Ed. Whether it’s the high pitched melody from Tom Petty’s classic; the mellow acoustics of John Mayer’s cover; or that scene from Jerry Maguire – just the idea of free falling can evoke a variety of emotions and sensations in us all.
Here we thank Karen Williamson, a Palliative Care Clinical Nurse Specialist from Auckland, for sharing her experience of and reflections on The Zen of Freefall.
This week I jumped out of a plane. From 13,000 feet, I fell for 45 seconds at about 195 kilometres per hour towards the earth before the parachute deployed. And it occurred to me, as I was about to tip out of that small aircraft (with, I’m pleased to say, a skydive master strapped to my back), that maybe, just maybe, this is what it’s like to die. Maybe that is why it’s called terminal velocity.
I don’t say that because I thought I would die, despite the fact that I could have (about 0.0007% of skydivers don’t make it). I say it because of the giant leap of faith I summoned from within to separate myself from the known and launch into the complete unknown.
I have never had the experience of freefall before that moment. Just like anyone alive has never experienced the moment of death before. Ever. And I can’t possibly describe to you what it feels like. But I do know jumping from a plane is a decision that requires complete and utter trust that everything will be OK. It demands strong faith and a truck load of courage to overcome natural fear. Dying, as we in palliative care know through observation, demands of us the same principles. And it helps that you are not alone, as I wasn’t alone. My tandem master, a young tattooed man named Mick, guided me and kept me safe. I put my trust into a complete stranger, as we ask our patients to do of us.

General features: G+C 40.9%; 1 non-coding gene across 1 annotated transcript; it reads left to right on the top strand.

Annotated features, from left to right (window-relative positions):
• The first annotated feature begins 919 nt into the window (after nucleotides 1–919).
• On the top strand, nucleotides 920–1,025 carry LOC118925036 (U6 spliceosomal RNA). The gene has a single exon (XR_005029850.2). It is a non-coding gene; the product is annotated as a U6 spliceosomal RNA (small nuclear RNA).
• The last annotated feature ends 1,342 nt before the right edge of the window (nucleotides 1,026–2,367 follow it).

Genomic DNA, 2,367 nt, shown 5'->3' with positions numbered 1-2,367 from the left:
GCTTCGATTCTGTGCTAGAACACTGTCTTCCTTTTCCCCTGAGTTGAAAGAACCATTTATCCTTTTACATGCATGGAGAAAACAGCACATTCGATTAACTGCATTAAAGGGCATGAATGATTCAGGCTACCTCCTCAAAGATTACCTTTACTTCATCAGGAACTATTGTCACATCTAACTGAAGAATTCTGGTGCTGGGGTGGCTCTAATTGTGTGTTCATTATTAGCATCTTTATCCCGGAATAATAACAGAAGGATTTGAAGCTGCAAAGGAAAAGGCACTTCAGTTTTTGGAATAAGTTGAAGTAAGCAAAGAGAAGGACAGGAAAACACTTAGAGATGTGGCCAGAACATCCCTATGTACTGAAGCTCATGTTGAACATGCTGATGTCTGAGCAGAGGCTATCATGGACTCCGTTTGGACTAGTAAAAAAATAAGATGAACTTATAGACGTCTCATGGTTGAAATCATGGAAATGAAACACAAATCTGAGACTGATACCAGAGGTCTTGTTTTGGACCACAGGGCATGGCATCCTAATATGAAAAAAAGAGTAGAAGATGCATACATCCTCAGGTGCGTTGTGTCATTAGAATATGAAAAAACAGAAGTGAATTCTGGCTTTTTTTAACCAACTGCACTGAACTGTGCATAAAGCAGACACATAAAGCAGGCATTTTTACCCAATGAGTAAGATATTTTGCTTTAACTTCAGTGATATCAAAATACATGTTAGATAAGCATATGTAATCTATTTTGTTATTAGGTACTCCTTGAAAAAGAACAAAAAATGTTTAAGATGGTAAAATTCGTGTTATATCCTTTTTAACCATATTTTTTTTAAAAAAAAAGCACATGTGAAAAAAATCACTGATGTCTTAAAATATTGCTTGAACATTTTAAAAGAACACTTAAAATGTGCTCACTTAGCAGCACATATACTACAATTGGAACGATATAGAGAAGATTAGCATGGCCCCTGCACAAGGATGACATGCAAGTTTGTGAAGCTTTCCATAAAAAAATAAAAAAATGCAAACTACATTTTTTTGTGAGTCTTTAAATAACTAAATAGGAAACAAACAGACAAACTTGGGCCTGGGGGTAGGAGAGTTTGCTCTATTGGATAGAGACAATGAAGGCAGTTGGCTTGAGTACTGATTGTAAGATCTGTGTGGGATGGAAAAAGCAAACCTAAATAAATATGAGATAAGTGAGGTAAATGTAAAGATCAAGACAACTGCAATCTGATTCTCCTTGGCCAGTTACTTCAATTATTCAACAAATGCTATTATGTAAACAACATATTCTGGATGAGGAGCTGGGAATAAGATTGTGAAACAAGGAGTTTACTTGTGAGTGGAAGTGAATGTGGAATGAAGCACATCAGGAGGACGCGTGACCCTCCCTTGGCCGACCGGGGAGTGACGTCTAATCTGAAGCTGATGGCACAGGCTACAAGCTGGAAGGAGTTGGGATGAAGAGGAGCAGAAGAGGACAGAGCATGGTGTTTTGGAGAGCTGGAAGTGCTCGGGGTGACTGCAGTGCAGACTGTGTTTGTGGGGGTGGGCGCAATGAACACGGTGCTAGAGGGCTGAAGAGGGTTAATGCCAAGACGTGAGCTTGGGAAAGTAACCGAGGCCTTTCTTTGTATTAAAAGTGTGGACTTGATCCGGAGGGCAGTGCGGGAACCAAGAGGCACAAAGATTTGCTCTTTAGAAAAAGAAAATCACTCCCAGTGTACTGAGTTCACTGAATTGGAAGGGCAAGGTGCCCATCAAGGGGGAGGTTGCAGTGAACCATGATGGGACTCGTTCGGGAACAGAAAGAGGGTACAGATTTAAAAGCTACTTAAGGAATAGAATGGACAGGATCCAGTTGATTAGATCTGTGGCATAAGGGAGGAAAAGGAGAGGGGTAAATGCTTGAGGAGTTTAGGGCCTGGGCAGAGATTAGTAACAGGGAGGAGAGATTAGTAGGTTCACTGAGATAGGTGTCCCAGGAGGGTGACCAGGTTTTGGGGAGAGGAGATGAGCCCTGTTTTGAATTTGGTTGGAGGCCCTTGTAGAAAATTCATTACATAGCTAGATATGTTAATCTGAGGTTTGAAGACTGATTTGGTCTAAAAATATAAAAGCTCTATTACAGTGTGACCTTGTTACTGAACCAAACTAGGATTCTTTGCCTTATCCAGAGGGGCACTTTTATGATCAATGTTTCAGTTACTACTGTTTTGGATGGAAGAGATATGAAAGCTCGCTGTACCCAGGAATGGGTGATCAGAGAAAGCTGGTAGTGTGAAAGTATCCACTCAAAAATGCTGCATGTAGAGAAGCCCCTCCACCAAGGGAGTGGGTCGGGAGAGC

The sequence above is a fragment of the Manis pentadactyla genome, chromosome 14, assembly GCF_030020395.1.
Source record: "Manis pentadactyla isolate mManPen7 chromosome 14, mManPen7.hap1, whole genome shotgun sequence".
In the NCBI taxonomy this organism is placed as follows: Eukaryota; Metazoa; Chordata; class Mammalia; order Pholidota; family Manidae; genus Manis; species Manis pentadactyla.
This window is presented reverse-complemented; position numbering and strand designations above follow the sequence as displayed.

The soul midwives will tell you that for the spirit to leave the body, a great deal of energy is released as the two elements that have been together since before birth, work to separate. They say death, much like birth, isn’t a passive but very much an active process. We don’t have the right to assume it will be easy and painless. We have to work at it and maybe even practice. As I was rocked out of that little plane, I called on my semi-Buddhist beliefs with practised breathing techniques and repeated my mantra of “I can do this”. And then I surrendered myself to the nothingness and the power of gravity. I experienced this mindfully (no selfies for me) with awareness of every moment. At 195 kilometres per hour, that’s not an easy thing. Life really does flash before your eyes.
So, we don’t know what dying will be like, but it is something that we can prepare ourselves for. And, if freefalling is like dying, then I hope what comes after is an open parachute, and instead of the plummet to earth, then a gentle ascension into a peaceful and quiet sky.
Karen is a Clinical Nurse Specialist and Clinical Educator in palliative care based in Warkworth, New Zealand. She has a PGDip in PC and is particularly interested in ensuring delivery of equitable care to both Māori and rural communities. Karen is privileged as Tauiwi to belong to the Hospice Kaimahi Māori Roopu. She is an advocate of death literacy and death awareness as a Death Cafe facilitator and has built a ‘Before I Die’ wall. And sometimes she does crazy things like jump out of planes because life is all about collecting experiences.